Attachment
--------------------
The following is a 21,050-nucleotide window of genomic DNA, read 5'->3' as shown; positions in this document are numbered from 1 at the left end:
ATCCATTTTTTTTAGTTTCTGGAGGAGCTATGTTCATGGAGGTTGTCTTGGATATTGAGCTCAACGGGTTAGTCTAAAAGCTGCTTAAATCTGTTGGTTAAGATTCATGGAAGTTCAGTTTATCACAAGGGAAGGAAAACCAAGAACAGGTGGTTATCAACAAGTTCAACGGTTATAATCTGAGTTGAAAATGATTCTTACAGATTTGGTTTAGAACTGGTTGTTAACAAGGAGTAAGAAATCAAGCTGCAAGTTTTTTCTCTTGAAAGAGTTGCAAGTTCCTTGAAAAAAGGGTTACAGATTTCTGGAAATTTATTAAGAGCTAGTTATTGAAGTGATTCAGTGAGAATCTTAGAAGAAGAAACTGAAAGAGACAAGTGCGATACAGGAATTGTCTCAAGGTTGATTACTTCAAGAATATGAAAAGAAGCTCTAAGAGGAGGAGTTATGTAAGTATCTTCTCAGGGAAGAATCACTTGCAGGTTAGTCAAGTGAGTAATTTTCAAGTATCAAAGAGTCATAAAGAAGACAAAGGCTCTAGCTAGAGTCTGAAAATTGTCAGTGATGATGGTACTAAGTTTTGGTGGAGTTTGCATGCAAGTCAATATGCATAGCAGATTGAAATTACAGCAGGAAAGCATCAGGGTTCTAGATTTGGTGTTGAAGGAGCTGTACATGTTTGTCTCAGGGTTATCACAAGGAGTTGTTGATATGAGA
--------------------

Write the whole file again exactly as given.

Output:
The following is a 21,050-nucleotide window of genomic DNA, read 5'->3' as shown; positions in this document are numbered from 1 at the left end:
ATCCATTTTTTTTAGTTTCTGGAGGAGCTATGTTCATGGAGGTTGTCTTGGATATTGAGCTCAACGGGTTAGTCTAAAAGCTGCTTAAATCTGTTGGTTAAGATTCATGGAAGTTCAGTTTATCACAAGGGAAGGAAAACCAAGAACAGGTGGTTATCAACAAGTTCAACGGTTATAATCTGAGTTGAAAATGATTCTTACAGATTTGGTTTAGAACTGGTTGTTAACAAGGAGTAAGAAATCAAGCTGCAAGTTTTTTCTCTTGAAAGAGTTGCAAGTTCCTTGAAAAAAGGGTTACAGATTTCTGGAAATTTATTAAGAGCTAGTTATTGAAGTGATTCAGTGAGAATCTTAGAAGAAGAAACTGAAAGAGACAAGTGCGATACAGGAATTGTCTCAAGGTTGATTACTTCAAGAATATGAAAAGAAGCTCTAAGAGGAGGAGTTATGTAAGTATCTTCTCAGGGAAGAATCACTTGCAGGTTAGTCAAGTGAGTAATTTTCAAGTATCAAAGAGTCATAAAGAAGACAAAGGCTCTAGCTAGAGTCTGAAAATTGTCAGTGATGATGGTACTAAGTTTTGGTGGAGTTTGCATGCAAGTCAATATGCATAGCAGATTGAAATTACAGCAGGAAAGCATCAGGGTTCTAGATTTGGTGTTGAAGGAGCTGTACATGTTTGTCTCAGGGTTATCACAAGGAGTTGTTGATATGAGA